Photo by Jesse Sumner Wooley
It is one thing — and a good thing — to see the moon rise over the mountains across Lake George, but it’s quite another to actually set foot on that moon. But at least one man who spoke at Silver Bay had been there, done that.
On July 9, 1982, former astronaut James B. Irwin came to Silver Bay and gave a evening talk entitled “From Outer Space to Inner Space.” Eleven years before, Irwin had been part of the Apollo 15 mission of July/August 1971, and the eighth person to walk on the moon.
After Irwin retired from the Air Force in 1972, he traveled as “a goodwill ambassador for the Prince of Peace,” speaking about how his experiences in space had made the presence of God more real to him. One wonders if the moon rose while he spoke that evening at Silver Bay, and gave the people leaving the auditorium something to think about.
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The rising of the moon over Lake George, at Silver Bay, July 2008; detail from a photo by Frieda Celeste Dunkelberg.
James B. Irwin works with the Lunar Roving Vehicle on the surface of the moon; photo by Astronaut David R. Scott.
In late August of 1922, Silver Bay hosted leaders in banking, labor and politics to discuss “Human Relations in Industry.” Among the speakers was John L. Lewis, soon to become a legend in organized labor.
John Llewellyn Lewis (1880-1969) was the newly elected president of the United Mine Workers of America, a position he held from 1920 to 1960. As a thundering advocate for coal miners, he brought them higher wages, safer working conditions, pensions and medical benefits. He was also the driver behind the founding of the Congress of Industrial Organizations (CIO), which helped organize millions of other industrial workers in the 1930s.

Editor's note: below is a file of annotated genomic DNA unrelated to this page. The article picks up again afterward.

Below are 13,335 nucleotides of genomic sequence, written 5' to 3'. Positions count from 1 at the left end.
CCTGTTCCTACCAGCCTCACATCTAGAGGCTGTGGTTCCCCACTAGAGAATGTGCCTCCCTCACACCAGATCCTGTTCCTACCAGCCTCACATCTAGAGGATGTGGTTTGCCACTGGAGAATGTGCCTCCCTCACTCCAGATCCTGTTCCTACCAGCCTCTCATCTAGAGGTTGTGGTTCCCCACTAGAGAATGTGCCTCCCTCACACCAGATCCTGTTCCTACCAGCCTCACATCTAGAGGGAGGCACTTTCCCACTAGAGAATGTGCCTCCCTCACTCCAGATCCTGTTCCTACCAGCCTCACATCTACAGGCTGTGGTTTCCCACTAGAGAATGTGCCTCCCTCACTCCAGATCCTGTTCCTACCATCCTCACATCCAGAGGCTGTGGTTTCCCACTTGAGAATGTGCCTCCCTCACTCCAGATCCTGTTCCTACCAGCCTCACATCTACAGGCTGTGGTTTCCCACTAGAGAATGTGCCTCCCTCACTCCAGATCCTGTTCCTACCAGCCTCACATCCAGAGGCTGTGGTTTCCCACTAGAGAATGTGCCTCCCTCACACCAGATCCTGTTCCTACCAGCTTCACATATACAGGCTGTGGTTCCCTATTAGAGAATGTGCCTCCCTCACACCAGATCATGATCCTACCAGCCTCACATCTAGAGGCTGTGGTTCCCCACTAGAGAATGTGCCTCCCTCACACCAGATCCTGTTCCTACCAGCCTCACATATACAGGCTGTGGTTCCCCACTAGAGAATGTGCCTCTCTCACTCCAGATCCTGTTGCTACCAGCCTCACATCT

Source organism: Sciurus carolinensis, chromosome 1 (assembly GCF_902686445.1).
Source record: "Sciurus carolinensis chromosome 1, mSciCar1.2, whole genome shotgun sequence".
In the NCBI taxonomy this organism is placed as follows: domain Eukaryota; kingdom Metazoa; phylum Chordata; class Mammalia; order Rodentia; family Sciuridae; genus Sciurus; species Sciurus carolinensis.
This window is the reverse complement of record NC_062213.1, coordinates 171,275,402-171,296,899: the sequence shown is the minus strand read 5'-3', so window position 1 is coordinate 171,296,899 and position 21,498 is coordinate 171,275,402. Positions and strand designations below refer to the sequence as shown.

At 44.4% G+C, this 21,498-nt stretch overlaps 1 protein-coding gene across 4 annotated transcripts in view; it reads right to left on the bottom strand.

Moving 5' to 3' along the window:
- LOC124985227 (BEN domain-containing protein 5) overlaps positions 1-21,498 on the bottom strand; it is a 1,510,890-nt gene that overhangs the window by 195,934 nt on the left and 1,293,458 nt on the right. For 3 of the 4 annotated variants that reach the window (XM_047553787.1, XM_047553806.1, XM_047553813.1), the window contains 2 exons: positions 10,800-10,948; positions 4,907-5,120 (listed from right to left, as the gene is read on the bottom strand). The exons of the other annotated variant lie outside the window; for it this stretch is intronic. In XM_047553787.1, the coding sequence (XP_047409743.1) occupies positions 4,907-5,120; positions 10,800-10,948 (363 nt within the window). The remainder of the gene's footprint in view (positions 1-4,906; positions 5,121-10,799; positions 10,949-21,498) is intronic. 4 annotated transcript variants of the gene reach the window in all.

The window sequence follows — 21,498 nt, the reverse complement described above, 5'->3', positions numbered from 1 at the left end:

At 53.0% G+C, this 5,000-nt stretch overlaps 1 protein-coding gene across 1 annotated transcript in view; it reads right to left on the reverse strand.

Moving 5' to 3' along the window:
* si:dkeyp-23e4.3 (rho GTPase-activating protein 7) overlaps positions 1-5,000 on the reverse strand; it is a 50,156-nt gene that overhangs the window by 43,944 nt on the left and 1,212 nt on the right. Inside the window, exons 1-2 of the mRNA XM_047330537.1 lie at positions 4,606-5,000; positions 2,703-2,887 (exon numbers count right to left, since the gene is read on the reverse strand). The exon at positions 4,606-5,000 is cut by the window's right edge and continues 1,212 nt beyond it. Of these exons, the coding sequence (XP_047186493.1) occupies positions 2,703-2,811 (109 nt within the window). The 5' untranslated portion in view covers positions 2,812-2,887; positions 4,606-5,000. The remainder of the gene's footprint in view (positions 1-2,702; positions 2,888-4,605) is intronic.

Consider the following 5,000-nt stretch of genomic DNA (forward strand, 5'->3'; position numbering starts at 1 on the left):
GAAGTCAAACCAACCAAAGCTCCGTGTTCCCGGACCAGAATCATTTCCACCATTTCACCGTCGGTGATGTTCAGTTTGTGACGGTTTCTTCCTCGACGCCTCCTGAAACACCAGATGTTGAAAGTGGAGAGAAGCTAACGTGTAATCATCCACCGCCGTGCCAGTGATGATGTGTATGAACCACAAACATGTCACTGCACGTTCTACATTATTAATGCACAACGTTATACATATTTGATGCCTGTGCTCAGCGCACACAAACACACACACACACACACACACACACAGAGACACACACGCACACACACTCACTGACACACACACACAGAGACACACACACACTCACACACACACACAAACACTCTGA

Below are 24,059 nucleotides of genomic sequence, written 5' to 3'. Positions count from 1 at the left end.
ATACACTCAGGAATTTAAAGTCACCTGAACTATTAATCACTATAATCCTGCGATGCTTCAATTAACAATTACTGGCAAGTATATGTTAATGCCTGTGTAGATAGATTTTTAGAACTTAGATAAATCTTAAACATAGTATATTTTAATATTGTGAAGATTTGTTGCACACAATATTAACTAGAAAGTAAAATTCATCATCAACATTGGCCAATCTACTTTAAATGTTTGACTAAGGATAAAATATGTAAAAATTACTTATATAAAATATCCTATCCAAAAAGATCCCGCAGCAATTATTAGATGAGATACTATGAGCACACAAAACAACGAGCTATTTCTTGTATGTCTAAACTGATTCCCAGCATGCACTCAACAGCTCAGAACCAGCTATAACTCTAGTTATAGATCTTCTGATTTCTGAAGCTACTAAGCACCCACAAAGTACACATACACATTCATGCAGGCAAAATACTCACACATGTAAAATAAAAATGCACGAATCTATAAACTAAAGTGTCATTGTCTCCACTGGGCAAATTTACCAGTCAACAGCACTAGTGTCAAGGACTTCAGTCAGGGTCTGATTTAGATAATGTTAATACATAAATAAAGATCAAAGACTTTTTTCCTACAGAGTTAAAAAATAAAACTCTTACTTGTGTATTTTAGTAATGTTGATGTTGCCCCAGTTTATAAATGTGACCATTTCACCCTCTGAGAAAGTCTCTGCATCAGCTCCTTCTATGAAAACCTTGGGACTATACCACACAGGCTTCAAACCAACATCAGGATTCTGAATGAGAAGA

Lewis was known for his bushy eyebrows and ever-present scowl, and his stormy visage appeared on the cover of Time magazine six times.
In August of 1922, Adolph S. Ochs, publisher of the New York Times, spoke at Silver Bay on Visitors’ Day, second-billed to the Governor of New York, Nathan Miller. Afterwards, they took the Silver Bay steam launch, Crusader, back to Lake George Village. Halfway home they had to abandon ship, but I’ll hold that part for a moment.
Adolph S. Ochs’ introduction to the newspaper business began at the age of 11 in Knoxville, Tennessee. He went to work as an office boy, printer’s devil and delivery boy for the Knoxville Chronicle. At the age of 19, he borrowed $250 to purchase a controlling interest in the bankrupt Chattanooga Times. In 1896, at the age of 38, he bought The New York Times, a money-loser with 9,000 readers. By the time of his talk at Silver Bay, he had raised the circulation to 780,000 and created an American institution, a newspaper that carried the motto, “All the News That’s Fit to Print.”
Nathan L. Miller was the governor of New York from January 1, 1921 to December 31, 1922. The father of seven daughters, he was opposed to women’s suffrage and told the convention of the League of Women Voters that they were “a menace to American institutions.” He was not re-elected.